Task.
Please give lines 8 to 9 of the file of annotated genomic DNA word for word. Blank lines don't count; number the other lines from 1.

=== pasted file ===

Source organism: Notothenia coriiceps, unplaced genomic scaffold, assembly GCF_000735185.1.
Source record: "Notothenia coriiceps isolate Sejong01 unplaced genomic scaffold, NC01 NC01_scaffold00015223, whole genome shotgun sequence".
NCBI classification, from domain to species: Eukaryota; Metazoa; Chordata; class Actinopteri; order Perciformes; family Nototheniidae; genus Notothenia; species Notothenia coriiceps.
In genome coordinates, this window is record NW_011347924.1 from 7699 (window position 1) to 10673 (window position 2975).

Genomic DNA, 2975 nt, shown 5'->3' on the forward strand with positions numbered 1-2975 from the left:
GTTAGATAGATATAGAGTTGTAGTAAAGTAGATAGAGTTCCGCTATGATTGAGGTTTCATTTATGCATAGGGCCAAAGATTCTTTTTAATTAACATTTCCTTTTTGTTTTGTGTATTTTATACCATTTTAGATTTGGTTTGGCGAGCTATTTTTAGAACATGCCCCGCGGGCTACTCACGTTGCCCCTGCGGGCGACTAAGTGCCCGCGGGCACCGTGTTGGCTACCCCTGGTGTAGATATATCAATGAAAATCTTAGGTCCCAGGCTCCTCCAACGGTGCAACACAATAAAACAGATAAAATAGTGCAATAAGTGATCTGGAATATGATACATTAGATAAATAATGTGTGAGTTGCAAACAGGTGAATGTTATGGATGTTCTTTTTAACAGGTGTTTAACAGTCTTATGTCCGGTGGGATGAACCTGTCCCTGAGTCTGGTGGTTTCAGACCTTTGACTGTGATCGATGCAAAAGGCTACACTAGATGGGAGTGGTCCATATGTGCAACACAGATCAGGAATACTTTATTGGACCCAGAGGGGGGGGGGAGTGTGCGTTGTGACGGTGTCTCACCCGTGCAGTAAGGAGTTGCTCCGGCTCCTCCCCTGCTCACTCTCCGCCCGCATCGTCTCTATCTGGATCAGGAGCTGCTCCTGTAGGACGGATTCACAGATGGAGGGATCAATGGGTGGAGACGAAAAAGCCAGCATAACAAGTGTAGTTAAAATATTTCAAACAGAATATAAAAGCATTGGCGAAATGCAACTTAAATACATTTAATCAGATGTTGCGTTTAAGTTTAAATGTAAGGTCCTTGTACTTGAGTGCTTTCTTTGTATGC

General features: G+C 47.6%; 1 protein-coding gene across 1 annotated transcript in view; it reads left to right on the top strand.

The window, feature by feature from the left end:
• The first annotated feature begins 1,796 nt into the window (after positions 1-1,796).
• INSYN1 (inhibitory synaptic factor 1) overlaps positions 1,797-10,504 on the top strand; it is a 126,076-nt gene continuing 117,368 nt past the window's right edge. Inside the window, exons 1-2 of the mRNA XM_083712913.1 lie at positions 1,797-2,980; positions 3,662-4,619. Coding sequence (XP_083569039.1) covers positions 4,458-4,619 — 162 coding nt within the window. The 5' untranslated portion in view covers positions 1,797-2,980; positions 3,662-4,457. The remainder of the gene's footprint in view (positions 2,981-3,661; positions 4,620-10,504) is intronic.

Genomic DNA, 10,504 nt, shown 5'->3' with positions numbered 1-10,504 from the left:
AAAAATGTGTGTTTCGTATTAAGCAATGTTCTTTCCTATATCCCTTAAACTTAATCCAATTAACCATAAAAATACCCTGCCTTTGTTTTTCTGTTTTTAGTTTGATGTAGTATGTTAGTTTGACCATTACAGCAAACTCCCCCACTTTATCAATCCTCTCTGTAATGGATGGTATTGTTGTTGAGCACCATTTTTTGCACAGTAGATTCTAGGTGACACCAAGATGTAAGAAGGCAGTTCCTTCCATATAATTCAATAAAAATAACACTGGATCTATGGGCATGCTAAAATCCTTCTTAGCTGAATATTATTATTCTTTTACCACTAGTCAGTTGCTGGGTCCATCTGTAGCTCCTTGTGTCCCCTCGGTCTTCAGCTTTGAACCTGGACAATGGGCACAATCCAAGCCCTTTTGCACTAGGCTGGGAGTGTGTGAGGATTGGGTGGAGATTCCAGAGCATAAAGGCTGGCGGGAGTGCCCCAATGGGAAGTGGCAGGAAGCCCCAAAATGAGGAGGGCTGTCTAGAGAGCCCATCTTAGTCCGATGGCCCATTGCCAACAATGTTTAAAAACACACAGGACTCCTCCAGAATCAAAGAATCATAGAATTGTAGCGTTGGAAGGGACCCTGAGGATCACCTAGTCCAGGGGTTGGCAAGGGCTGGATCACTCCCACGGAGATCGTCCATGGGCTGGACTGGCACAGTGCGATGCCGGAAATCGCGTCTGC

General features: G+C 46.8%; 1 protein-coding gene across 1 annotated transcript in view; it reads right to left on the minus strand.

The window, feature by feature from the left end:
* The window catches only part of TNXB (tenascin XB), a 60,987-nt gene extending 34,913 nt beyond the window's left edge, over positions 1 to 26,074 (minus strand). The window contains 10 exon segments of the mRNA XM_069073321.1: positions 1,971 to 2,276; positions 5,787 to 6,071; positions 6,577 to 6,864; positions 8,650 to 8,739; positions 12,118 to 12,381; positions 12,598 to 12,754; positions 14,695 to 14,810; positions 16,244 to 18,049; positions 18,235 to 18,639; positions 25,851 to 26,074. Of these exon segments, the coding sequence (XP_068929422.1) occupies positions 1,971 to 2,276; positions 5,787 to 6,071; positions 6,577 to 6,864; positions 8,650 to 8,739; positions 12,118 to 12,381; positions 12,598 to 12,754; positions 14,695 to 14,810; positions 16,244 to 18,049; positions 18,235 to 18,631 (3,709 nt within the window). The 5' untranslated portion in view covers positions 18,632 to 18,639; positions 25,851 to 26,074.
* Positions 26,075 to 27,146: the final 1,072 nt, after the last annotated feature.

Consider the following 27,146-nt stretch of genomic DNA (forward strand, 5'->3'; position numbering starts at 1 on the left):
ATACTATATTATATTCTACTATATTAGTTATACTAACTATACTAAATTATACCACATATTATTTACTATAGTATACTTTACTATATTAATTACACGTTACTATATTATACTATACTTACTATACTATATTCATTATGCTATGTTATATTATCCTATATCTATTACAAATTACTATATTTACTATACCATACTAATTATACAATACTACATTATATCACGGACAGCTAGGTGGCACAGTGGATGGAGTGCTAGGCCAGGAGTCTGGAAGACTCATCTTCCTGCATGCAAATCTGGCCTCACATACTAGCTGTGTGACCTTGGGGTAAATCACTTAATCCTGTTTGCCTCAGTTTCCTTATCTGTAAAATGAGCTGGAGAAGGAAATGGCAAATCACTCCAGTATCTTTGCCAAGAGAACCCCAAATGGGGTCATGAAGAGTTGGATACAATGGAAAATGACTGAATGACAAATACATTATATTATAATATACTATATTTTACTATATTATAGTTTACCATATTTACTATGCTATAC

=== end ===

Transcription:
The window, feature by feature from the left end:
• The first annotated feature begins 1,796 nt into the window (after positions 1-1,796).